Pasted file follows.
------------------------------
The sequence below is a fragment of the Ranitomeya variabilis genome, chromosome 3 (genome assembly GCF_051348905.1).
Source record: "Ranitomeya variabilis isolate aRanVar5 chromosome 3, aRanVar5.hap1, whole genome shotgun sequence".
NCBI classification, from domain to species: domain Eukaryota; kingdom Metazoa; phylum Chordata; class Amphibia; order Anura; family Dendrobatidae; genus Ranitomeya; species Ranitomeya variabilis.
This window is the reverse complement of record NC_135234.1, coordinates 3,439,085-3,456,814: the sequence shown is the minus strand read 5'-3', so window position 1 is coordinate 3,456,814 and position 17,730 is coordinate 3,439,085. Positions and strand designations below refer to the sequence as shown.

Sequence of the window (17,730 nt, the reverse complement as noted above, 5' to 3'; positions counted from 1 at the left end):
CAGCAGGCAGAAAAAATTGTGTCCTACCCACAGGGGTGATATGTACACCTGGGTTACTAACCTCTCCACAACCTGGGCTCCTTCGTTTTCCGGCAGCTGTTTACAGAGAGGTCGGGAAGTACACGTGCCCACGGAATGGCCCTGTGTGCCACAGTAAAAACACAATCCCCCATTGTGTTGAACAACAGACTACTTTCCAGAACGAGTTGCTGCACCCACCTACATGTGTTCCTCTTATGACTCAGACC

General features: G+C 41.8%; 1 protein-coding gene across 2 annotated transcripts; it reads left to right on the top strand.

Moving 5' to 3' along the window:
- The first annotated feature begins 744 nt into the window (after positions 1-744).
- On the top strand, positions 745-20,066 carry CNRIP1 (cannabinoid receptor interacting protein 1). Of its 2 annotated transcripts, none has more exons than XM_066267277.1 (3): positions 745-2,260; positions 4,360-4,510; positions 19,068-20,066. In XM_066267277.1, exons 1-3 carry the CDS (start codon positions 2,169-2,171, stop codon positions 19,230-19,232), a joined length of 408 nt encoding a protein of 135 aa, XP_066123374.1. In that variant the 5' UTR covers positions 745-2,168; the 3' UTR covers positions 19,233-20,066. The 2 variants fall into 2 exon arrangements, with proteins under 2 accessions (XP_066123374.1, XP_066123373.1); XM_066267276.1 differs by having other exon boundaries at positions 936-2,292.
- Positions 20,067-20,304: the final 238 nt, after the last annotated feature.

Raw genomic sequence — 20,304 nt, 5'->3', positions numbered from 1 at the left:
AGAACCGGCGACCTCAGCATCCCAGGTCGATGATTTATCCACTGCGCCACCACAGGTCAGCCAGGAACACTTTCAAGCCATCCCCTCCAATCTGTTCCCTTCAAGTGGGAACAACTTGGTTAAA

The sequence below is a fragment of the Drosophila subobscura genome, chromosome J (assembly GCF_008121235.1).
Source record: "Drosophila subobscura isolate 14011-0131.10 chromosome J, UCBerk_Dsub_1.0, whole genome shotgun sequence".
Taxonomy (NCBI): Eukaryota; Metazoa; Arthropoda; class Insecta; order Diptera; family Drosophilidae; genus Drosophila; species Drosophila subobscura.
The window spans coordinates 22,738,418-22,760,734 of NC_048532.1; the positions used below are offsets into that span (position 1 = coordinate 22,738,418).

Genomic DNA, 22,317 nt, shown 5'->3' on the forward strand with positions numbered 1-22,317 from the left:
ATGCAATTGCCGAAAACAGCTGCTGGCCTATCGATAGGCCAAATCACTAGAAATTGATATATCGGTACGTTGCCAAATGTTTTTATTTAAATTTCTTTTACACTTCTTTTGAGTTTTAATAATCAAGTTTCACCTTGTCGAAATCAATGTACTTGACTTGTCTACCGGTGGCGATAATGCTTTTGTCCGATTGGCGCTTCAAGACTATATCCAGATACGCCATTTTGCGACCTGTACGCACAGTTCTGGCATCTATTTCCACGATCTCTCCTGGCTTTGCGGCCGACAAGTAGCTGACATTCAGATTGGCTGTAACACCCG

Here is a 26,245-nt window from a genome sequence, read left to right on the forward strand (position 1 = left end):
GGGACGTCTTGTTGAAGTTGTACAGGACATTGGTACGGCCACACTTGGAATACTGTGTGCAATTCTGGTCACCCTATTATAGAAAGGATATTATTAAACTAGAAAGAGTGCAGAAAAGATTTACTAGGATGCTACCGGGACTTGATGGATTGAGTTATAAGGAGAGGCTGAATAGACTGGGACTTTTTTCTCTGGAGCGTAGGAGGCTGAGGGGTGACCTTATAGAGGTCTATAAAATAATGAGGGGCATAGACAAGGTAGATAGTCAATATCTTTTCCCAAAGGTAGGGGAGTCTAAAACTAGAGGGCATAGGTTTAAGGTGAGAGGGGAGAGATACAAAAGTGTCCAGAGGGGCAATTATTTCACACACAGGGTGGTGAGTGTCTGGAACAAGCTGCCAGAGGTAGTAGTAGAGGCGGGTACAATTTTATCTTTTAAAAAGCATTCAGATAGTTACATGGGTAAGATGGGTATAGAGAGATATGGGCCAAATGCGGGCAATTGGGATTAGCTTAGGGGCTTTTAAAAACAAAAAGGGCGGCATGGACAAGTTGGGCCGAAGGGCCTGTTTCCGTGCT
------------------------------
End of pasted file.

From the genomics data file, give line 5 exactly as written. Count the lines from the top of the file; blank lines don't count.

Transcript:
Sequence of the window (17,730 nt, the reverse complement as noted above, 5' to 3'; positions counted from 1 at the left end):